In July, Google started offering native programmatic buying through its DoubleClick network with a pilot program that lets publishers make their so-called native advertising inventory available to brands. Brands can run multiple native campaigns by uploading all of the bits of the ad—including creative, text and a headline—and then Google's ad platform adjusts them to fit the dimensions and context of individual publisher sites and apps.
After testing it with brands like Hilton and the San Francisco Travel Association, Google is now expanding the program to an open beta and is particularly interested in working with more travel brands to test different variations of native ad campaigns. Google claims that roughly 1,000 native ad campaigns are running through DoubleClick Bid Manager, as of October.
For San Francisco Travel and programmatic marketing platform Sojern, the brand wanted to promote content about the best places to stay in the city this summer. With the goal of persuading people to spend at least three days in the city by driving them to content on SFTravel.com, Sojern first used its own technology to find the groups of people they wanted to reach. The platform wanted to find folks who had previously shown an interest in visiting San Francisco and were also interested in topics like food and holiday travel. "For example, using Sojern's historical data on search and booking trends, we found that users who were searching for travel around the Labor Day or Columbus Day weekends had a strong propensity to book," Jackie Lamping, vp of marketing for Sojern, said in a blog post that Google published today.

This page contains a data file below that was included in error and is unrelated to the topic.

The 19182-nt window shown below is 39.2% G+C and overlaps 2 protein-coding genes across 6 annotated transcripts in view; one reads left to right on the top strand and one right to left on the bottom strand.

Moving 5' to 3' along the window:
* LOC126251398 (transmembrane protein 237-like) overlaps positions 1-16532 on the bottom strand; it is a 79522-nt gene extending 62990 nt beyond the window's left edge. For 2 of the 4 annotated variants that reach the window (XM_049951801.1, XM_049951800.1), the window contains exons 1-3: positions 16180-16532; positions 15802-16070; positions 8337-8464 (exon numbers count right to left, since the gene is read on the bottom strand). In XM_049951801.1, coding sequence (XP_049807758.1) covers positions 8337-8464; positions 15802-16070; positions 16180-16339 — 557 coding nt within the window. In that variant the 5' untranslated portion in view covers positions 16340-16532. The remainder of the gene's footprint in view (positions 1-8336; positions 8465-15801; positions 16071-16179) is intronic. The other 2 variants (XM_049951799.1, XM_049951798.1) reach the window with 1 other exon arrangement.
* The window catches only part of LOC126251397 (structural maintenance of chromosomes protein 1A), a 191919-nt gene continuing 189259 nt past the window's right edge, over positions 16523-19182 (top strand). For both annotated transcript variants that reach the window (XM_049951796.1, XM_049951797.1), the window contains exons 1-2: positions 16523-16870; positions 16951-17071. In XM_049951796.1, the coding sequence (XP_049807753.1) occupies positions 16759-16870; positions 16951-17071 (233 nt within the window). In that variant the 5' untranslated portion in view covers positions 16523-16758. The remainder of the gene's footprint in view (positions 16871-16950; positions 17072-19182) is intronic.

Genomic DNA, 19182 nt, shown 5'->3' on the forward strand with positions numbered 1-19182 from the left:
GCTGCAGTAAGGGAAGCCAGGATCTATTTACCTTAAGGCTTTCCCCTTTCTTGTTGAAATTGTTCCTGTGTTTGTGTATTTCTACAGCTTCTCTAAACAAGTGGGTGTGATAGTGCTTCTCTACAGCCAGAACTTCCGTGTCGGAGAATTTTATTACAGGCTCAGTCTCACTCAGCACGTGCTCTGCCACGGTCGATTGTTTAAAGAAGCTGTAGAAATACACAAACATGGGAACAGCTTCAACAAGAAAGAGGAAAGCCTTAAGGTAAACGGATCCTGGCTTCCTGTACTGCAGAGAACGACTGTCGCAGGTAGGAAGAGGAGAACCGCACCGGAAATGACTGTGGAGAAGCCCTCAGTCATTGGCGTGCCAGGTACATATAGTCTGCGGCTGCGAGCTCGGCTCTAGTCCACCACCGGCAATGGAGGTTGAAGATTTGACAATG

Then, Sojern ran native ads through DoubleClick that targeted those groups of people, starting with eight pieces of creative that promoted four pieces of content and eventually dwindling it down to the best-performing four pieces of creative.
Over the the course of two months, Google claims that the method of testing different versions of creative programmatically increased hotel bookings 1662 percent—a rate 16 times more effective than the brand's previous campaign that also dropped the cost per acquisition by 92 percent.
Native advertising is on track to be a $16.8 billion industry this year and $20.9 billion in the U.S., according to BI Intelligence. But for the most part, the transaction and creative process is still relatively manual for marketers, explained Karen Lau, manager of digital marketing for San Francisco Travel.
"With normal display ads, we would have had to build templates and go through a more structured internal creative review process for each piece," she said. "With native ads we just provided copy, image and a link, so we were able to bypass that review process and be more nimble and flexible."